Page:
So what's your position? That if the report favors your beliefs then it's true, but if it goes against your beliefs then it's false? Have you considered that perhaps you are just plain wrong? Just maybe.

Interesting that none of that information makes an effort to discuss or even refer to the worth of Terry Schiavo as a living person, and focuses instead on defending husband's insistence that her life be put to an end.

You are missing the entire cosmic point here. Wanting a dignified death values the worth of a living person. Keeping them hooked up to machines, especially against their wishes, is the act that equates human life with nothing more than the flash and the beep of a monitor.

Brian if my husband wants t... (Below threshold)
Just Me:

Brian if my husband wants to move on with his life, and find somebody new to start making babies with, that is solely his perogative and I wouldn't deny him that, what I don't want him doing is making decision about my care, especially the life and death ones once he has moved on.

As for the loving husband bit, I just don't see adultery as showing all that much love.

Brian I thought I already m... (Below threshold)
been there:

Brian I thought I already made it clear that this was not about emotions.

Very often in the course of this little horror show people have attempted to brush off reporting of facts as adjustment disorders, unresolved grief etc.

Tell me Brian how do my emotions explain failure of the guardian to provide basic medical care including dealing with broken teeth and yearly pelvic exams? The Doctor and Dentist saw this as a problem too. Do you view this as an emotional problem on their part? How about the failure of APS to respond to their expressed concerns? How about the false claims of APS that they had spoken with these men, emotions again?

Let's move on to when we finally put enough pressure on the office of the governer, Dr. Howard Dean, to get an "independant review" done. The head of the agency for which one of the perps works had the former supervisor of the perp do this investigation. Oh by the way, the issue at hand was this fine gentleman, identified to APS as an abuser being at the house for the home visit portion of the so called investigation. It might sound like emotion to you but a person who was a bit more awakes reaction was "DAMN! If I were her I would not have said one word unless I knew I was leaving with somebody safe".

How do my emotions account for the autopsy, preformed by a sister agency to APS and the above perps employer missing some of the most basic facts about the victim including a prolapsed uteris and an artificial hip? Come on Brian this is SOP, failure to put that in is as bad as failing to put in gender. Kind of makes me doubt their finding that her dehidration was caused by a stroke. Am I just being emotional?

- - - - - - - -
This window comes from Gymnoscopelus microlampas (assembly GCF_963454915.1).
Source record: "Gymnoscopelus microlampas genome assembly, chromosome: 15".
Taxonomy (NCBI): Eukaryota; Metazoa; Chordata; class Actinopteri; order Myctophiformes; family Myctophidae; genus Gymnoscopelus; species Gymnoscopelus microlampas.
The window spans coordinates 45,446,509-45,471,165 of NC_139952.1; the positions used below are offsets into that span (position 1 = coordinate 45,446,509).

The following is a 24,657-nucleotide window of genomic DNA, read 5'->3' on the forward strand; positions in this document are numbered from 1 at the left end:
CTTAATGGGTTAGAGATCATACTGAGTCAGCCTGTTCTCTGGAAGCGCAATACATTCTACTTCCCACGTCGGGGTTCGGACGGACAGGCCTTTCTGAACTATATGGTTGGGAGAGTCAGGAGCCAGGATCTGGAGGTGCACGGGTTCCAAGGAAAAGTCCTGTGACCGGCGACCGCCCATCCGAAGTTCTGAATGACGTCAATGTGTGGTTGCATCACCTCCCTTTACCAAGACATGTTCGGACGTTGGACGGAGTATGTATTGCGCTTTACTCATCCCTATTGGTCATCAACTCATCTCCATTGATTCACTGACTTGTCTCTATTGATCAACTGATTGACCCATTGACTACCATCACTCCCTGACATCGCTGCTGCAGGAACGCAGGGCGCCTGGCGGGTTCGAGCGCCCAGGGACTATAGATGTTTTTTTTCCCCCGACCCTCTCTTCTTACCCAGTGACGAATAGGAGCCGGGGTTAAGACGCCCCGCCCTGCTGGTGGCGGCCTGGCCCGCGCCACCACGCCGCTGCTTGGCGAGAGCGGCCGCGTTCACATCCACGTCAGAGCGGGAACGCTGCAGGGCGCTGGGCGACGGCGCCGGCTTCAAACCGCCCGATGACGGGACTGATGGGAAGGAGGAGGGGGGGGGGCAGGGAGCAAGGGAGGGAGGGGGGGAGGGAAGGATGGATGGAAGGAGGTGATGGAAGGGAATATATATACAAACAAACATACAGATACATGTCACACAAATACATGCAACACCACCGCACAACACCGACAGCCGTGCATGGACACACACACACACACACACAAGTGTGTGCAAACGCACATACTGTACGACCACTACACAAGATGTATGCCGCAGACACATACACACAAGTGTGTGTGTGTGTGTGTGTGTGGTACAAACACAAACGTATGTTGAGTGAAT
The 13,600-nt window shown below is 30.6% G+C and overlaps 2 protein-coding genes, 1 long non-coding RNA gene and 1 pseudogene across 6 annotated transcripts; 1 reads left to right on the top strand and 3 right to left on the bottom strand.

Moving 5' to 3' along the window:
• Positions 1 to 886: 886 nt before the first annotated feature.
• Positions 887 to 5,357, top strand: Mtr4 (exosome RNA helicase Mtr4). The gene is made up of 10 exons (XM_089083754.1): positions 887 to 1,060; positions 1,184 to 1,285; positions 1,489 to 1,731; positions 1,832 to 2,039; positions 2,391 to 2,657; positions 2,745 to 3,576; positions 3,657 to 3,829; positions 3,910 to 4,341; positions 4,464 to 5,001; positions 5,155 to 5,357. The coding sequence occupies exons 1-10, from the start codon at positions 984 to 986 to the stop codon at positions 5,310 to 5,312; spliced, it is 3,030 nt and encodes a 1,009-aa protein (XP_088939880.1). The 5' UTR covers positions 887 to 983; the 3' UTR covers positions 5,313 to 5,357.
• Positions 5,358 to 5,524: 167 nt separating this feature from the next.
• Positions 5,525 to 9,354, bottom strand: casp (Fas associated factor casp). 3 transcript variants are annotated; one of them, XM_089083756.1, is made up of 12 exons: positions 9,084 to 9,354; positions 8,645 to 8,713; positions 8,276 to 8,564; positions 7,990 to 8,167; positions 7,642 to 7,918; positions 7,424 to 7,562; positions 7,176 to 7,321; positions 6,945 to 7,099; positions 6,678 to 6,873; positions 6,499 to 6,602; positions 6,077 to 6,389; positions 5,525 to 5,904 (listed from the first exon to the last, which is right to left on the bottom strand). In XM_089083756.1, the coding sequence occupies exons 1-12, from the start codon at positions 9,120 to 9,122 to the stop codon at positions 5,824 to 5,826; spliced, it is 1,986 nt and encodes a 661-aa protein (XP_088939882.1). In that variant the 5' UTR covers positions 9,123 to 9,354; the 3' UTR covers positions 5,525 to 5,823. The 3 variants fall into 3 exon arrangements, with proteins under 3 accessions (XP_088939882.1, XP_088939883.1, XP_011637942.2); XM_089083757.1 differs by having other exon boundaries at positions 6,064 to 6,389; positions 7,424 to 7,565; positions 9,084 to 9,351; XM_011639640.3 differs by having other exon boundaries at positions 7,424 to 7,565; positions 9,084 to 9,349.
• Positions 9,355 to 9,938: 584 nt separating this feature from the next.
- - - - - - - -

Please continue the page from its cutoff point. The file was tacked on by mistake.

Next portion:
There is corruption, there is stupidity, there is apathy and there covering ones own tail feathers. There is a little bit of each all through this.

Unfortunately there are many useful idiots out there that are more than willing to make excusses for their actions and lack of actions.

Emotions were not loosening the lug nuts on my car a few years back. I put a stop to it. Not by going to a grief support group but by letting to police chief know that the next time his little chums did anything to my property EVERYTHING involving them would go into the paper even if I had to pay display rates.

I do not appreciate you trying to lump me in with Michael Schiavo in order to defend his actions. To me that puts you in the same group as the German school children who happly chanted "we know where your're going" to disabled persons being trucked off to the T-4 killing facilities.

If you are still determined to write anything off to emotion I would urge you to take a long hard look at your own inability to deal with the most basic and clear failures of Michael Schiavo to follow through on his own words when obtaining money for his wifes care and his and the courts failure to deal with even the paperwork requirements of his role as guardian.

Perhaps we could even find you a support group.

Just Me wrote:As ... (Below threshold)
Brian:

Just Me wrote:
As for the loving husband bit, I just don't see adultery as showing all that much love.

I suppose you would rather he take the Newt Gingrich approach, eh? Find out his wife is sick, and then promptly dump her. Oh, I'm sure you would be calling him an honorable man then. Not.

Imagine that, Lefties are s... (Below threshold)

Imagine that, Lefties are supporting the husband over the wife, I thought feminazis thought men were all evil?

Brian, what pray tell does ... (Below threshold)